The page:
electricpower:

Drop-in LED bulb could save the energy of 210 power plants | DVICE

The Philips Master LEDTube InstantFit lamp solves this problem by offering the first true drop-in LED replacement tube. While this isn’t the first LED substitute for a T8 lamp, it is the first that doesn’t require rewiring the fixture to bypass the old fluorescent tube electronic ballast. That might sound like a small thing, but it means that the lamps can be switched over to LED by a maintenance worker in a couple of minutes, instead of requiring the work of an electrician. When you’ve got hundreds of lamps in a large supermarket or other business, that can mean the difference between changing the lamps in an afternoon, and taking on a project lasting several weeks.


This is huge for my lightboxes.

electricpower:

Drop-in LED bulb could save the energy of 210 power plants | DVICE

The Philips Master LEDTube InstantFit lamp solves this problem by offering the first true drop-in LED replacement tube. While this isn’t the first LED substitute for a T8 lamp, it is the first that doesn’t require rewiring the fixture to bypass the old fluorescent tube electronic ballast. That might sound like a small thing, but it means that the lamps can be switched over to LED by a maintenance worker in a couple of minutes, instead of requiring the work of an electrician. When you’ve got hundreds of lamps in a large supermarket or other business, that can mean the difference between changing the lamps in an afternoon, and taking on a project lasting several weeks.

This is huge for my lightboxes.

thisistheverge:

Motorola Droid Mini review: searching for a tiny flagship smartphone
“Check out this screen, this thing is huge.” It all started in 2011. Poor souls waiting in long Apple Store lines craned their necks to catch a glimpse of a big new phone that no one yet recognized. It was the Samsung Galaxy S II, with a bright and colorful 4.3-inch display that dwarfed the newly released iPhone 4S. Samsung’s message was simple: the next big thing is already here. And it kept on growing.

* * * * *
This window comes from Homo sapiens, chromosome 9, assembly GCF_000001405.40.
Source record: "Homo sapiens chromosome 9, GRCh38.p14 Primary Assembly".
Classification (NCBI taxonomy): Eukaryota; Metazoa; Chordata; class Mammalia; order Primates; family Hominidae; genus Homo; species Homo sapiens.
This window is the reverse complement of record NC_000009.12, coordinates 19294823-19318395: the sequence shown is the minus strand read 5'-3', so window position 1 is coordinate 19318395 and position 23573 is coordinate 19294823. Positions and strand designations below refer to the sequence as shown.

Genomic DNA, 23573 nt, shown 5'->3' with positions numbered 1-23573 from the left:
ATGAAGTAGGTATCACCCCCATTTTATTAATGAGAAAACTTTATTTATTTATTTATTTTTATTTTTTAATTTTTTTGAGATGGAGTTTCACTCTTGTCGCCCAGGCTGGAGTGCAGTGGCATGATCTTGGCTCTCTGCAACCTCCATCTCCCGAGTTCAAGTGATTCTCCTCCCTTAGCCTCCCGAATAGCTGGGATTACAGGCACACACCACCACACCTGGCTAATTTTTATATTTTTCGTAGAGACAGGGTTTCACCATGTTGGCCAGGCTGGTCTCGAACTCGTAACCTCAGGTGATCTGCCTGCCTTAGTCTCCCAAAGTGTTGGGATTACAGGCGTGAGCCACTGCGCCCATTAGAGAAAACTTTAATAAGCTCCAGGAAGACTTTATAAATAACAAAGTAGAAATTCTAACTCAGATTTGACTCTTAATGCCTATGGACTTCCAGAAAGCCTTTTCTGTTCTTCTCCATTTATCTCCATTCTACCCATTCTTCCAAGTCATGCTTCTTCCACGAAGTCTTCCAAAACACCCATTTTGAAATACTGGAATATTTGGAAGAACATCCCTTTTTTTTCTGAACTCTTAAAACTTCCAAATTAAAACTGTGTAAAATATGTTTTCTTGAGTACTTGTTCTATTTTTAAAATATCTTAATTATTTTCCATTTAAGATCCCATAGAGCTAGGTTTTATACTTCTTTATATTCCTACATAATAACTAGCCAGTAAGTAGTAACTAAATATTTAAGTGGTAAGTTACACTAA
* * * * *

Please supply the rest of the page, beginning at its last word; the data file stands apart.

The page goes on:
I don’t want to use a phone almost the size of my iPad mini and I never will. iPhone’s size is part of the reason why I like it so much. It’s big enough to use as an entertainment device and small enough to fit perfectly in hand and in my pocket. I hope it doesn’t change much from the 5s form factor. I do hope an edge to edge display is in it’s future though. :)

thisistheverge:

Motorola Droid Mini review: searching for a tiny flagship smartphone

“Check out this screen, this thing is huge.” It all started in 2011. Poor souls waiting in long Apple Store lines craned their necks to catch a glimpse of a big new phone that no one yet recognized. It was the Samsung Galaxy S II, with a bright and colorful 4.3-inch display that dwarfed the newly released iPhone 4S. Samsung’s message was simple: the next big thing is already here. And it kept on growing. 

I don’t want to use a phone almost the size of my iPad mini and I never will. iPhone’s size is part of the reason why I like it so much. It’s big enough to use as an entertainment device and small enough to fit perfectly in hand and in my pocket. I hope it doesn’t change much from the 5s form factor. I do hope an edge to edge display is in it’s future though. :)

braxy29:

slowartday:

Bill FitzGibbons

Built in 1931, this Art Deco railroad underpass in Birmingham, Alabama is a vital gateway between the heart of downtown and a new urban space called Railroad Park. In recent years the dark tunnel had deteriorated into an unwelcoming and potentially dangerous area, so the city hired sculptor and public artist Bill FitzGibbons to create a lighting solution that would encourage more pedestrian traffic. Titled LightRails the installation is composed of a network of computerized LEDs that that form various lighting patterns in the previously darkened underpass. (via)

i had seen the first image before, but not the others; i was uncertain at the time whether i liked this. turns out to be really awesome. :)